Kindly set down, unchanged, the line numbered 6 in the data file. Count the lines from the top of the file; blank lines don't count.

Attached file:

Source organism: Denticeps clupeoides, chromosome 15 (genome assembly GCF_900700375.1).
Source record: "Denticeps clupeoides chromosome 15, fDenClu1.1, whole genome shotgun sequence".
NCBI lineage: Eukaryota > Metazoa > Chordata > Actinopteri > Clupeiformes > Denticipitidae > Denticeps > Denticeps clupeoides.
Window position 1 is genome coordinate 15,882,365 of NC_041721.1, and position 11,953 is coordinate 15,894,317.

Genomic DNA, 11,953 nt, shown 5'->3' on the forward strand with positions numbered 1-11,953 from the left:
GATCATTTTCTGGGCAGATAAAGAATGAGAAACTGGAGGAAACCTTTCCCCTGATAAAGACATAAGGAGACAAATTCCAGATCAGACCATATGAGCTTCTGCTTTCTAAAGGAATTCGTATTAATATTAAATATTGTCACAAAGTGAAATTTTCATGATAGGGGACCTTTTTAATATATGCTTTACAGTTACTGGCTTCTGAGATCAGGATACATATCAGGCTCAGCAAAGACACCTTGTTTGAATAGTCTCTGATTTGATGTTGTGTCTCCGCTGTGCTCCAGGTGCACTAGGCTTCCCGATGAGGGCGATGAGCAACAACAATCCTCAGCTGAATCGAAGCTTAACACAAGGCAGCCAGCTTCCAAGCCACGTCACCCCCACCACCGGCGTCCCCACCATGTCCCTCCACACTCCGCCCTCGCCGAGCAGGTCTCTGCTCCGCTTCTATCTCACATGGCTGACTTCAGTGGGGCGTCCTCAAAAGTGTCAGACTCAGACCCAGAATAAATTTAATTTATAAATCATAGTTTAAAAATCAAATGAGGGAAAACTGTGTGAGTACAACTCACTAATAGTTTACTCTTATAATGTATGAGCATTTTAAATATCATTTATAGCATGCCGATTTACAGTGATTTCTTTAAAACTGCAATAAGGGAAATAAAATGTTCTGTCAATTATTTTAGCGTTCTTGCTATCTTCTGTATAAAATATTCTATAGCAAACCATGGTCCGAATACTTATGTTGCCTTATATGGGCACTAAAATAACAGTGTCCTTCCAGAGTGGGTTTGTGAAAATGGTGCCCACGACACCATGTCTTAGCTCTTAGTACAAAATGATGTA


GATCATTTTCTGGGCAGATAAAGAATGAGAAACTGGAGGAAACCTTTCCCCTGATAAAGACATAAGGAGACAAATTCCAGATCAGACCATATGAGCTTCTGCTTTCTAAAGGAATTCGTATTAATATTAAATATTGTCACAAAGTGAAATTTTCATGATAGGGGACCTTTTTAATATATGCTTTACAGTTACTGGCTTCTGAGATCAGGATACATATCAGGCTCAGCAAAGACACCTTGTTTGAATAGTCTCTGATTTGATGTTGTGTCTCCGCTGTGCTCCAGGTGCACTAGGCTTCCCGATGAGGGCGATGAGCAACAACAATCCTCAGCTGAATCGAAGCTTAACACAAGGCAGCCAGCTTCCAAGCCACGTCACCCCCACCACCGGCGTCCCCACCATGTCCCTCCACACTCCGCCCTCGCCGAGCAGGTCTCTGCTCCGCTTCTATCTCACATGGCTGACTTCAGTGGGGCGTCCTCAAAAGTGTCAGACTCAGACCCAGAATAAATTTAATTTATAAATCATAGTTTAAAAATCAAATGAGGGAAAACTGTGTGAGTACAACTCACTAATAGTTTACTCTTATAATGTATGAGCATTTTAAATATCATTTATAGCATGCCGATTTACAGTGATTTCTTTAAAACTGCAATAAGGGAAATAAAATGTTCTGTCAATTATTTTAGCGTTCTTGCTATCTTCTGTATAAAATATTCTATAGCAAACCATGGTCCGAATACTTATGTTGCCTTATATGGGCACTAAAATAACAGTGTCCTTCCAGAGTGGGTTTGTGAAAATGGTGCCCACGACACCATGTCTTAGCTCTTAGTACAAAATGATGTA